An author and self-described online "troll hunter" is warning people of the dangers of harmful ideology on the internet following the Christchurch terrorist attacks, and is calling for a shift in people's thinking.
"‘Hate speech leads to real life harm," award-winning Australian journalist Ginger Gorman told TVNZ1's Breakfast today.
After finding herself a victim of online hate herself, Ms Gorman decided to look into the issues that exist in cyberspace. It led her to write Troll Hunting, a book that was published in February.
She said today that the man accused of having killed 50 Muslims while they prayed at two Christchurch mosques on March 15 fits the bill of a "predator troll".
"I define it in my book as essentially someone who is using the internet to do real life harm to people," she said. "That might be physical, mental or both ... With the Christchurch killer, he really fits that bill almost exactly."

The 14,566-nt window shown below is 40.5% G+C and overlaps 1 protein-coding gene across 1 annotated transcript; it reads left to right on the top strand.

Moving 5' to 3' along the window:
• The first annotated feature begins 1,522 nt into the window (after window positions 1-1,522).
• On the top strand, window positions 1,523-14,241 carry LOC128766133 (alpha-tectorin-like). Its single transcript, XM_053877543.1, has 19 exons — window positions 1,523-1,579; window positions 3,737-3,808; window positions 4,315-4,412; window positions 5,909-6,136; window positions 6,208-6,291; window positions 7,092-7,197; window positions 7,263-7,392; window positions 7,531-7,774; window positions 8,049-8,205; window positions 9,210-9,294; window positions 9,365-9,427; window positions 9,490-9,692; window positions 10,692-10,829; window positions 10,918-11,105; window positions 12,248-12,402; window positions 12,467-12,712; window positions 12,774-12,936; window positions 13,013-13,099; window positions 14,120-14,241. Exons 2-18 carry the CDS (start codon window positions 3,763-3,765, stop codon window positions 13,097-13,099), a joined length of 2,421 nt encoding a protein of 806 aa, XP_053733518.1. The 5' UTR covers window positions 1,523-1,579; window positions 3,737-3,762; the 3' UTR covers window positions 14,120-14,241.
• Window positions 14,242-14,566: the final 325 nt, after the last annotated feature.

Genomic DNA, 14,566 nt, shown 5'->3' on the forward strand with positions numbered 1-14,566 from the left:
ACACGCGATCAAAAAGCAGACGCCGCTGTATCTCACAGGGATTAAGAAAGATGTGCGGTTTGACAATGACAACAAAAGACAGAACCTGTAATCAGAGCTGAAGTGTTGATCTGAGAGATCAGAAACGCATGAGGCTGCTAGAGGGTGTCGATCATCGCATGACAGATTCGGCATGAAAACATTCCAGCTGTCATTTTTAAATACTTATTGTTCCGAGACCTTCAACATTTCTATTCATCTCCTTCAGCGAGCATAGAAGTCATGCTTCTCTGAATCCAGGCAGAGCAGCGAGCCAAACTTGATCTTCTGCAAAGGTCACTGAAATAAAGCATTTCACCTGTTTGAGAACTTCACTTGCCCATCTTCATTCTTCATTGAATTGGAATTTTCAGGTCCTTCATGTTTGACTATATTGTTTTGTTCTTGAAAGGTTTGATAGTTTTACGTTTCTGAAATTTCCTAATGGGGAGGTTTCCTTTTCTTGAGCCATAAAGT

Similar crimes are sure to play out again if nothing is done to prevent hate speech online, Ms Gorman predicted.
"None of us have absolute free speech," she explained. "No one can bully you at work, harass you at work - they shouldn't be able to do it on the internet either.
"We need to stop thinking this is virtual. It's very clear, like with the Christchurch killer, he said what he was going to do online, he was egged on by a cohort, he went and did it, and then that cohort helped spread that message of hatred.
"If you're going to dehumanise people, it leads to violence ... It's just completely naive to think that it's a fairyland online - it's not at all."
Ms Gorman also suggested the alleged shooter got media to "do his dirty work for him" by spreading ideology in his manifesto, which she described as "bait for the media".
"It's full of those kinds of memes and language that exists in those [online hate speech] forums," she said. "So really it's kind of helping, if you like, in his cause, which I find horrifying as a journalist."